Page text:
Price tag for holiday fraud: $3.7 billion

Retailers are reporting a higher incidence of product returns with either fraudulent or stolen receipts and returns of used merchandise.

NEW YORK ( -- Fraudulent returns are expected to total a hefty $3.7 billion this holiday season, according to new retail industry estimates.

According to the National Retail Federation's second annual Return Fraud survey, 9 percent of all holiday returns will be fraudulent, up from 8.6 percent last year.

The trade group estimates that return fraud will cost retailers $3.7 billion just in the fourth quarter, compared to $3.5 billion for the same period last year. For the year, retailers will lose about $10.8 billion to return fraud.

The NRF said retailers have reported being victimized by returns of products originally purchased with with either stolen or counterfeit receipts. The unethical practice of "wardrobing," or returning used merchandise, has also escalating, the report said.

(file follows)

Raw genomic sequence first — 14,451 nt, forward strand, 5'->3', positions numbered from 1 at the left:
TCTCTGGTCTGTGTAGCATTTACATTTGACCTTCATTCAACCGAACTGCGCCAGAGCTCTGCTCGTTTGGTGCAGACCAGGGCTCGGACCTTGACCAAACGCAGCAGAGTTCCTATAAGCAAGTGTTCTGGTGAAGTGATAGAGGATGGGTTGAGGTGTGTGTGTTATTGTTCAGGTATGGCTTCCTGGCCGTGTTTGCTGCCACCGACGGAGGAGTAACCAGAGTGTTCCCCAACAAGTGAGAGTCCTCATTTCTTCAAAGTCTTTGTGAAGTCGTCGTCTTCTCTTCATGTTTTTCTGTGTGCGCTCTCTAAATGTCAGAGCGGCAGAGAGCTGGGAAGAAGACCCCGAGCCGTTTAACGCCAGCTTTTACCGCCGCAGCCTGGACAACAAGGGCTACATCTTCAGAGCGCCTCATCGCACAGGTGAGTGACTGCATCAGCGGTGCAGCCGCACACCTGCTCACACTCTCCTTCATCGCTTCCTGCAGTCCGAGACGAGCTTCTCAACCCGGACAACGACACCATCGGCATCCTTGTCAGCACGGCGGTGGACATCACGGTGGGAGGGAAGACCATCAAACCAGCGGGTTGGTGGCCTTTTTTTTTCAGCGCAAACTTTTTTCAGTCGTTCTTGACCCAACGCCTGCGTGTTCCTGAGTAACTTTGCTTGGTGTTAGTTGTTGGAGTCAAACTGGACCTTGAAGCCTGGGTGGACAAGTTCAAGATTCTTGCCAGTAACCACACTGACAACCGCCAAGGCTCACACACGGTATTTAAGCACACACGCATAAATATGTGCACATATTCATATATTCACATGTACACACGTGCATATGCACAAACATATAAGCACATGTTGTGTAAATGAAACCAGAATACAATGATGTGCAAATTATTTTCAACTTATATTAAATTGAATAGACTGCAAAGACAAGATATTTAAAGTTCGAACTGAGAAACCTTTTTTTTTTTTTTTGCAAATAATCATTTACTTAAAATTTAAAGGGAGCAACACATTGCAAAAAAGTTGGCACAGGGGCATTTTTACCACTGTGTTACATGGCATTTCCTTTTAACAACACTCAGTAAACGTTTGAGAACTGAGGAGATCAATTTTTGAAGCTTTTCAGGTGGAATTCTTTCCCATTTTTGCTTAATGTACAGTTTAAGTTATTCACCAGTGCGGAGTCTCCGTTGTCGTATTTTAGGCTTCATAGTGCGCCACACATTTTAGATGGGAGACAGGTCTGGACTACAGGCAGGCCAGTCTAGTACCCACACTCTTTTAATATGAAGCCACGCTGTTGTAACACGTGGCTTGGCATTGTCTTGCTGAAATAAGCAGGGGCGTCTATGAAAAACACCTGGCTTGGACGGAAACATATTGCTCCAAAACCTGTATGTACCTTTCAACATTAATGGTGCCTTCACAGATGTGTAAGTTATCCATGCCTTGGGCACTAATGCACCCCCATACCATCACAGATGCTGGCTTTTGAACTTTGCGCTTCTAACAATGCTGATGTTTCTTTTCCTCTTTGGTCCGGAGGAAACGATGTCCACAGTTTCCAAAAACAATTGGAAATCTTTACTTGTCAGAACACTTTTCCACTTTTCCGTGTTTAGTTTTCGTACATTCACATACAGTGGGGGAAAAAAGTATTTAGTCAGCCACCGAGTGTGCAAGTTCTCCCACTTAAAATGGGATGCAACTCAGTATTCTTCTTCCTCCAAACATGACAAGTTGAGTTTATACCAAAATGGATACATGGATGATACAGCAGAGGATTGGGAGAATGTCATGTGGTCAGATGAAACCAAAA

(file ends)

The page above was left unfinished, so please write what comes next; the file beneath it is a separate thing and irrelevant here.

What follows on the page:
Despite the prevalence of fraud, the survey showed that more than a third of retailers will make their return policies more lenient during the holidays to accommodate holiday shoppers such as extending the period for returns to be made and accepting returns without a receipt.

"Retailers must constantly balance the desire to take care of their customers with the undisputed fact that criminals are constantly looking to take advantage of return policies," Joseph LaRocca, NRF vice president of loss prevention, said in the report.

The NRF's survey polled 60 retail loss prevention executives during the month of October.

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